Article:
Engine Rebuild

The education process on my engine rebuild started when I realized I did not know what I wanted or who I wanted to do the work. This was going to take a while and since I my goal for the car is to drive it as much as possible, the first step began when I bought a spare engine I could use while figuring out some answers.

The choices finally came down to 3 people and ultimately to Hi Tec Automotive in San Rafael, north of San Francisco. These guys are a full service independent Audi and Porsche shop for 18 years starting with late model cars just out of warranty back through 356 including a number of four cylinder race cars.
040313-l0191 3/13/2004. Here is all that could be seen of my old engine. The case, crank and heads are at the machine shop. The news on all these pieces is ok so far. The crank will be ground 10 under and nitrided. The case will have to be align bored because the openings are now oval. The heads will be fly-cut to handle larger diameter pistons as the engine will be converted to 1720 cc using Shasta pistons. The case had been welded once to fix a crack at the mounting point for the oil cooler, not an uncommon occurrence. I dropped off the carburetors from the spare engine and the original 022 distributor as candidates for rebuilding.
040415-001 4/15/2004. Here is the head after returned from the machine shop. The cylinder top slides into the circular area and seals against the flat surface at the edge. We are changing to a 'big bore' kit where the diameter of the cylinder bore increases from 82 to 86 mm. This means that the wall thickness is smaller and the sealing edge does not have to be as large. The combustion chamber is contoured to match.

Removing material in the combustion chamber also will increase the size of the combustion chamber slightly. The target compression is 9.0 to 1 instead of the 9.25 to 1. This will sacrifice some performance but increase engine life.
040415-003 4/15/2004. The machine shop fitted the heads with new valves, guides, springs, seals and keepers. There are new helicoils in the spark plug holes.
040726-006 7/26/2005.
040922-390 9/22/2004. These are forged Shasta pistons from Duane Spencer. The tops were ceramic (zirconium) coated and the sides are Moly coated. The top coating is designed to reflect the heat and force it out the exhaust. The Moly coat is a friction reducing modification.
041006-002 10/6/2004.
040610-006 10/6/2004. Head studs from Raceware.
L1020087 9/28/2004. Raceware head studs installed in the case.
L1020091 9/28/2004
L1020094 9/28/2004
L1020096 9/28/2004
L1020099 9/28/2004
L1020107 9/28/2004
L1020112 9/28/2004
L1020114 9/28/2004
L1020121 9/28/2004
jt-17 When a crankshaft is ground, typically in 0.010 in. increments, or the case is align bored, again in 0.010 in. increments. Each time this is done, a different set of bearings is required from the standard size. 'Std-std' bearings are readily available. 20 over - 10 under bearings like mine are not easily found. The first attempt to find bearings was futile. Eventually a made-up set was found using a partial set from a 356C and the last special ordered from Germany.

When these were inspected prior to installation, they were found to be scratched as shown above. Immediately a call was made to find some more and they were found at a standard source. In the space of a few months, they changed from 'NLA' to 'in-stock'.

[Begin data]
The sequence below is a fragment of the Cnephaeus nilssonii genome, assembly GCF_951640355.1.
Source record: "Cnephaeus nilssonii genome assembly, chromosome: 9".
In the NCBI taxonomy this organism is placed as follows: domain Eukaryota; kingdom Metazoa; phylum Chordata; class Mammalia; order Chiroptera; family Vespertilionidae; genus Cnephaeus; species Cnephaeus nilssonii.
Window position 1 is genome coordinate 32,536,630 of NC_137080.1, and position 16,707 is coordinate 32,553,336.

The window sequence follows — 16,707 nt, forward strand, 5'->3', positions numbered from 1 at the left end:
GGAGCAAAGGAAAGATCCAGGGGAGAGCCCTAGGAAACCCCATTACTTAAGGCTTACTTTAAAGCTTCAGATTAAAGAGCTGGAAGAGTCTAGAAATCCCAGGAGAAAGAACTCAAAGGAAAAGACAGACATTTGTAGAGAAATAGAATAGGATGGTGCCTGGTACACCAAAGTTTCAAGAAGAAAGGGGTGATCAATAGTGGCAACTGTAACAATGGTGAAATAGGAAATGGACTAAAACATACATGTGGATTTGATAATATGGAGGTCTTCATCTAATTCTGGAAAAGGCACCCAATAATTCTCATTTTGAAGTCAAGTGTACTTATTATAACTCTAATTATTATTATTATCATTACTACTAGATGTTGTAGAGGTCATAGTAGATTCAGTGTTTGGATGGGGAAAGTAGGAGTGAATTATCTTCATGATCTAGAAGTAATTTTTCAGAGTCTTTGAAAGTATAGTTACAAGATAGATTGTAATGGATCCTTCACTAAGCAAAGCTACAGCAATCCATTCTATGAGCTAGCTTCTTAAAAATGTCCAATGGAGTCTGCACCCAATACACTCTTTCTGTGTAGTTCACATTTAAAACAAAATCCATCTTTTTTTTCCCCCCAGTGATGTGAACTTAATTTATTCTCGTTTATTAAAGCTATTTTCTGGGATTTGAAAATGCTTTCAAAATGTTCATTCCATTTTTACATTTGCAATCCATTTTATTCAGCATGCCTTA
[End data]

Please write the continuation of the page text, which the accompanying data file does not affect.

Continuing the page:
The adage is true. Measure the parts, find the bearings, then do the machine work. The cost of rare new bearings can change the decisions made on what parts should be purchased and what machine work should be ordered. Alternate cases or crankshafts may be easier to find than new bearings.
L1020249 12/4/2004. My brother Pete and his wife Lydia visited us from New York, flying through the San Francisco airport. We took them back to the airport through San Rafael to see the engine. Here it is, waiting for the exhaust system and some plated parts to get back from the coating vendors.
L1020242 12/4/2004. The carburetors were rebuilt by Harry Bieker. Aren't they beautiful? Cleaned, machined, new shafts, bearings and butterflies. Parts all plated. They look better than new!
L1020243 12/4/2004. There were some issues with them and I would recommend they be checked carefully before use. We had problems with one float, a mismatched jet and some leaks.
L1020245 12/4/2004. Here you can see the CSP pulley - very nice. And the powder coated generator pulley. After driving a hundred miles in the rain, I had some generator problems and then some issues with the fan belt.
L1020260 12/27/2004. CSP also supplied the full flow oil filter. It uses a Fram HP1 high performance racing filter, good for 10 GPM with a maximum operating pressure of 200 PSI, 500 PSI burst and a 25 micron rating with a pressure relief valve and an anti-drainback valve.
L1020262 12/27/2004
L1020268 12/27/2004. This is a standard Bursch street exhaust system - an inexpensive one that does not include the capability to unbolt the muffler as others can do.

We made some modifications to it. First tabs were welded on that are used as standoffs to attach to the sheetmetal above. This is the same idea as the stock exhaust.

An Oxygen sensor fitting is welded to the pipe. This fitting has not been used yet.

The system was then ceramic coated. The hope is this coating will extend the life of the system and will force more of the heat out the exhaust pipe and radiated less into the engine compartment.
L1020264 12/27/2004
L1020265 12/27/2004
Last modified: Sat, 25 Dec 2004


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